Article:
However, neither Pompey nor Labienus saw the eight cohorts how to unlock iphone 4g Caesar had planted behind his cavalry. Caesar gave them the signal to attack.
Caesar then ordered his third line to reinforce the fatiguing first and ssven lines; they had been withheld for this purpose, and they struck unease into the hearts of the loyalist legionaries. Pompey ordered a hasty retreat.
Pompey himself donned plain clothes and evaded capture. With the bulk of its army now gone, the exiled Senate was in no position to mount an offensive. Caesar pardoned all his surviving enemies. When hostilities finally abated in 45 bceCaesar waa to Rome o the undisputed victor of the civil war and dictator of the Roman Republic.
He would bear that honour until his own assassination a year later. Battle of Pharsalus. Additional Info. More About Rays Article History. Print print Print. Table Of Contents. While every effort has been made to follow citation style rules, there may be some discrepancies. Please refer to the appropriate style manual or other sources if you have any questions. Facebook Twitter. Give Feedback External Websites.
Let us know if you have suggestions to improve this article requires login. External Websites. See Article History. Julius Caesar, marble bust; in the Capitoline Museums, Rome. Pompey, bust c. Roman Civil War Thr. Get a Britannica Premium subscription and gain access to exclusive content. Subscribe Now. Learn More in these related Britannica articles:. This was by no means the end of the war.
Almost at once Caesar was nearly trapped at Alexandria, where he had intervened in a succession…. Julius Caesar: Antecedents and outcome of the civil war of 49—45 bce. Caesar wintered in Alexandria, fighting with the populace and dallying with Queen Cleopatra. In 47 bce he fought a brief outcom war…. He fled from his camp as the enemy stormed it and made his way to the coast. His supporters were to rally and involve Caesar in strenuous fighting in Africa, Spain, and the East for three more years, but Pompey did not live….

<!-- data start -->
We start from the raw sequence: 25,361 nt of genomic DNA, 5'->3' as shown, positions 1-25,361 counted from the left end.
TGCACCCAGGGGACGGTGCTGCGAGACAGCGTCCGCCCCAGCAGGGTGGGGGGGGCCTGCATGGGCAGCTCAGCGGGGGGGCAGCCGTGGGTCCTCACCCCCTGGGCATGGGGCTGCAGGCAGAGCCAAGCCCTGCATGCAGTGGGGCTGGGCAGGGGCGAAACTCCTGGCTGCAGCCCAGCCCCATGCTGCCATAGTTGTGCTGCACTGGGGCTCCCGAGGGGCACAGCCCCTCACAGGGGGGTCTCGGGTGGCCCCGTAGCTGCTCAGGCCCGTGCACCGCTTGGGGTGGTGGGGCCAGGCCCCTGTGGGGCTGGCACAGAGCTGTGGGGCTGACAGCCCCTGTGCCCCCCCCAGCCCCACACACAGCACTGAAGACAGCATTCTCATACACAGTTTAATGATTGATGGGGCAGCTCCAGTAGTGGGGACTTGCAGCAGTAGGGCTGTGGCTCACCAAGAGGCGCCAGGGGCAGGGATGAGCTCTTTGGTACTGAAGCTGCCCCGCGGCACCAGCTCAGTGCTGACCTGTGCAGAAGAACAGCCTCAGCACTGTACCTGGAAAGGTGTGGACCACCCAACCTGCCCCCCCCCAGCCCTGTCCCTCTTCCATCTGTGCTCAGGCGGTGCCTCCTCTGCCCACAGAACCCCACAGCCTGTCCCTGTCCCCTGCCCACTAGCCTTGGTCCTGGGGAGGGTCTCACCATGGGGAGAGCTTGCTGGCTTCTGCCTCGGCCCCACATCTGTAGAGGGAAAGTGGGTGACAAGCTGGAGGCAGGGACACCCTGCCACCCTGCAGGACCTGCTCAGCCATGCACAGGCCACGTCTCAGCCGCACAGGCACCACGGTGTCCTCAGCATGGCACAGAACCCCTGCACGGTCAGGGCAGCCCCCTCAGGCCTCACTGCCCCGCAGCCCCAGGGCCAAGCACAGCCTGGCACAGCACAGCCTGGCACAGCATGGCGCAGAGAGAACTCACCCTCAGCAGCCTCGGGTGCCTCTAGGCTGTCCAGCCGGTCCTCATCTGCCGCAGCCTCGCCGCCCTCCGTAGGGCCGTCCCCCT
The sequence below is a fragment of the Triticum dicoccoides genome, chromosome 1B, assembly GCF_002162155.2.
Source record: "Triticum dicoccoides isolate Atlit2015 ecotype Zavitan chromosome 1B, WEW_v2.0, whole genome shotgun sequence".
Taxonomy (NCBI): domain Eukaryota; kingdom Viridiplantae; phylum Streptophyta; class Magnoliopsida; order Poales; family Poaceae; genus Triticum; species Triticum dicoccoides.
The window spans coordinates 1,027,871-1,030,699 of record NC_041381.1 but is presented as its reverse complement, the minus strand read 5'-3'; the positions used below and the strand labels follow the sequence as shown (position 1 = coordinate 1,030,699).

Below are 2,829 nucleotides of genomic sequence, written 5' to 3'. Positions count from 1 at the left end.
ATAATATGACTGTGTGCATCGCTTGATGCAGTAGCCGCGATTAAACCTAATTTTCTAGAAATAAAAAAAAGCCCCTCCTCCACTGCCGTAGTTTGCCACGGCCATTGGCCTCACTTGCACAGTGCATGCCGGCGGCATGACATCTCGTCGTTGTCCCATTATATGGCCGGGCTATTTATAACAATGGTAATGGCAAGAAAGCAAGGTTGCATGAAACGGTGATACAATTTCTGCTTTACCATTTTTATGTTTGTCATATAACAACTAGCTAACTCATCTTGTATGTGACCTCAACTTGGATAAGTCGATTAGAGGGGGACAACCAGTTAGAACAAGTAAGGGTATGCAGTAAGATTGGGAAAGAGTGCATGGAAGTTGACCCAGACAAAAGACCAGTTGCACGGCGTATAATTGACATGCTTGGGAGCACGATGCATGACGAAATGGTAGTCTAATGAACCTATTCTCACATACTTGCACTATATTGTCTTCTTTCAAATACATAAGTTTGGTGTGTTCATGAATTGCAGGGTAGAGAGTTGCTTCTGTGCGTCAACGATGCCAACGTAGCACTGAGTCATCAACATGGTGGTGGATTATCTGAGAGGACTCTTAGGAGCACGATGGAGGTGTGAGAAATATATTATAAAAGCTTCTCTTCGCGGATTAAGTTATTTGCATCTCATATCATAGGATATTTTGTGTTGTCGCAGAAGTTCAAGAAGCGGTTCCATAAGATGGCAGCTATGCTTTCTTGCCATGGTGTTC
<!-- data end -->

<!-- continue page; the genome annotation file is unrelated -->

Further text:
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Initial developments on the Eastern Front
Seven Days is identifying the other former Guard member only by her first name, Meredith. She contends that Blodgett's bad behavior was well-known by his supervisors. Battle of Tannenberg, (August 26–30, ), World War I battle fought at Tannenberg, in what is now northeastern Poland, that ended in a German victory over the Russians. The crushing defeat occurred barely a month into the conflict, but it became emblematic of the Russian Empire’s experience in . 6 Now the gates of Jericho were securely barred because of the Israelites. No one went out and no one came in. 2 Then the Lord said to Joshua, “See, I have delivered Jericho into your hands, along with its king and its fighting men. 3 March around the city once with all the armed men. Do this for six days. 4 Have seven priests carry trumpets of rams’ horns in front of the ark.